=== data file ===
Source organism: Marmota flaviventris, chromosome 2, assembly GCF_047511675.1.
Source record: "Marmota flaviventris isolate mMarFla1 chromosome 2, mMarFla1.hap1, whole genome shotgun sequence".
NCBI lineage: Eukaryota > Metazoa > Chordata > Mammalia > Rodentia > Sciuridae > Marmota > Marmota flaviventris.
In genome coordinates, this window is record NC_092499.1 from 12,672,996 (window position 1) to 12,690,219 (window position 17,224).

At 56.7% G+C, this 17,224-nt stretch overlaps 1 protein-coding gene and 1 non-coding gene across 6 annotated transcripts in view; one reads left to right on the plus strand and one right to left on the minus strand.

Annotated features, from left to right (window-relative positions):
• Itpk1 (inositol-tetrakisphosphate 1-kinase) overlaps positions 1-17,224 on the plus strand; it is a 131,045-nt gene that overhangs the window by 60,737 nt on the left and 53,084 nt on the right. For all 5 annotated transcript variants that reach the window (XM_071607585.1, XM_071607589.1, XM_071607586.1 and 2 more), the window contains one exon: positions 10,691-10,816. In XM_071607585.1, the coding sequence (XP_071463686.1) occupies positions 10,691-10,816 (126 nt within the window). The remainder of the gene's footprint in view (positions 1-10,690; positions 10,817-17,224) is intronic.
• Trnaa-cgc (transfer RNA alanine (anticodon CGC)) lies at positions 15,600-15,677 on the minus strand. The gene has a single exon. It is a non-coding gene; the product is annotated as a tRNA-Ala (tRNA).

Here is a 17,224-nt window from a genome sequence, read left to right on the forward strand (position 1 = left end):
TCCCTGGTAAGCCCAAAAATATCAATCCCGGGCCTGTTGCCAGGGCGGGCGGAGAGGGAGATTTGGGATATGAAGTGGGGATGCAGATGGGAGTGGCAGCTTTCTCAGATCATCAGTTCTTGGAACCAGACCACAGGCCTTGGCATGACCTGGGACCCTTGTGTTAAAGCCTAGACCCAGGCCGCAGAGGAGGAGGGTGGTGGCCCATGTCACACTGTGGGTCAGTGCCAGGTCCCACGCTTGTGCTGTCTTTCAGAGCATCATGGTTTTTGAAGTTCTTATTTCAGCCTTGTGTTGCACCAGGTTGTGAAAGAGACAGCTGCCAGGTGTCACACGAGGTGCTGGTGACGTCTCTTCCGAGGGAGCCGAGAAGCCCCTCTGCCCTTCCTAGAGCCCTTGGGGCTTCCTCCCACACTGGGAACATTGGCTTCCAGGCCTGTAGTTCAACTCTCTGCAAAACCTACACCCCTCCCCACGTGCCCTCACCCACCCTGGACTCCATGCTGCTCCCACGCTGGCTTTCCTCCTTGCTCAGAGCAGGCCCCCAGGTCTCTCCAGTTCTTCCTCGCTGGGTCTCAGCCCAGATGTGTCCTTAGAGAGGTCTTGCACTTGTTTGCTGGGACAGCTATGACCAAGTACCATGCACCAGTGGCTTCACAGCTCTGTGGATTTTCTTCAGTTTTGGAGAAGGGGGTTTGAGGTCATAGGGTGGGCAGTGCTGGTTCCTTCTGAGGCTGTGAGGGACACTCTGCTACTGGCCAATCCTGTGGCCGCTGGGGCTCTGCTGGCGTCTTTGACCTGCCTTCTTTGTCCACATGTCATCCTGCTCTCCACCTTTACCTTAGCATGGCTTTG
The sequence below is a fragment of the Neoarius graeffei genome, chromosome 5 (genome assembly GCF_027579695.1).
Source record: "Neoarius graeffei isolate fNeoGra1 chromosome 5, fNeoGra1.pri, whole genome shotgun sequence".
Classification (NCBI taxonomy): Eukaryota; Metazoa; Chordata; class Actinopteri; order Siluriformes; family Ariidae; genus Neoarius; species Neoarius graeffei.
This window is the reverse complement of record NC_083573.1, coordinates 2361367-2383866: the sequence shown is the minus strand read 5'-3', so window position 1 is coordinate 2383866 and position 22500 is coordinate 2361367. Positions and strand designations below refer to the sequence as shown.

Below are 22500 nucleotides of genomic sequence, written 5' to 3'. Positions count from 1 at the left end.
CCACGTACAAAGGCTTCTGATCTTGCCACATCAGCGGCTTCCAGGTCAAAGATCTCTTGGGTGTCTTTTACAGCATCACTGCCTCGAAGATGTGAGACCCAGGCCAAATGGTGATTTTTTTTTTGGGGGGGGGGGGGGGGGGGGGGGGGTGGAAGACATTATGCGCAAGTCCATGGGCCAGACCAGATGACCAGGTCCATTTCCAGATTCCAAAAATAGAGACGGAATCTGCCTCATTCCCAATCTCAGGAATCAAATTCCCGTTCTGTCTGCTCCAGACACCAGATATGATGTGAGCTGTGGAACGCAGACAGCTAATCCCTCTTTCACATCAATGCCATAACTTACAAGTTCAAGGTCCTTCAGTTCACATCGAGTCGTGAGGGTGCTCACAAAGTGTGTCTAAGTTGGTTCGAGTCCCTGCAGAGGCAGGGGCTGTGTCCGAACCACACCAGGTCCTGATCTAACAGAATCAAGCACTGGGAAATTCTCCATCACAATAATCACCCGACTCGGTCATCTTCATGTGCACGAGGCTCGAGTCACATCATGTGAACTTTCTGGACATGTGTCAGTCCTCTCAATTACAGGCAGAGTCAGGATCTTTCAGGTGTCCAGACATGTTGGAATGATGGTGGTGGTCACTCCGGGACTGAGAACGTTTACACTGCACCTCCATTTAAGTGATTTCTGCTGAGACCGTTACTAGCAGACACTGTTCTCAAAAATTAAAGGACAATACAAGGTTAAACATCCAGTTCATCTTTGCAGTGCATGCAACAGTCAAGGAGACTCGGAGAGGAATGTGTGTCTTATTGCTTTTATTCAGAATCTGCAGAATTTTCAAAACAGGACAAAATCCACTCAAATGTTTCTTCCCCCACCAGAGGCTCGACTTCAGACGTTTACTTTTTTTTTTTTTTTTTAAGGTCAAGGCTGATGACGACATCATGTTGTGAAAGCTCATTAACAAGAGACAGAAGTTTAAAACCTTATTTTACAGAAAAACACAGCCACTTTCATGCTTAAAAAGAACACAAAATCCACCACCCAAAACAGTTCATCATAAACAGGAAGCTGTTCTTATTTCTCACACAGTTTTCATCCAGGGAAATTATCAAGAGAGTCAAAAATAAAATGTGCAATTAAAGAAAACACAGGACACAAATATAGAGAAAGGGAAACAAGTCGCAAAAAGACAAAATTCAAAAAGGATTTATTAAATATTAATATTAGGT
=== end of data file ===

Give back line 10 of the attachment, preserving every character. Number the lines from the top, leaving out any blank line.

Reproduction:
TCCCTGGTAAGCCCAAAAATATCAATCCCGGGCCTGTTGCCAGGGCGGGCGGAGAGGGAGATTTGGGATATGAAGTGGGGATGCAGATGGGAGTGGCAGCTTTCTCAGATCATCAGTTCTTGGAACCAGACCACAGGCCTTGGCATGACCTGGGACCCTTGTGTTAAAGCCTAGACCCAGGCCGCAGAGGAGGAGGGTGGTGGCCCATGTCACACTGTGGGTCAGTGCCAGGTCCCACGCTTGTGCTGTCTTTCAGAGCATCATGGTTTTTGAAGTTCTTATTTCAGCCTTGTGTTGCACCAGGTTGTGAAAGAGACAGCTGCCAGGTGTCACACGAGGTGCTGGTGACGTCTCTTCCGAGGGAGCCGAGAAGCCCCTCTGCCCTTCCTAGAGCCCTTGGGGCTTCCTCCCACACTGGGAACATTGGCTTCCAGGCCTGTAGTTCAACTCTCTGCAAAACCTACACCCCTCCCCACGTGCCCTCACCCACCCTGGACTCCATGCTGCTCCCACGCTGGCTTTCCTCCTTGCTCAGAGCAGGCCCCCAGGTCTCTCCAGTTCTTCCTCGCTGGGTCTCAGCCCAGATGTGTCCTTAGAGAGGTCTTGCACTTGTTTGCTGGGACAGCTATGACCAAGTACCATGCACCAGTGGCTTCACAGCTCTGTGGATTTTCTTCAGTTTTGGAGAAGGGGGTTTGAGGTCATAGGGTGGGCAGTGCTGGTTCCTTCTGAGGCTGTGAGGGACACTCTGCTACTGGCCAATCCTGTGGCCGCTGGGGCTCTGCTGGCGTCTTTGACCTGCCTTCTTTGTCCACATGTCATCCTGCTCTCCACCTTTACCTTAGCATGGCTTTG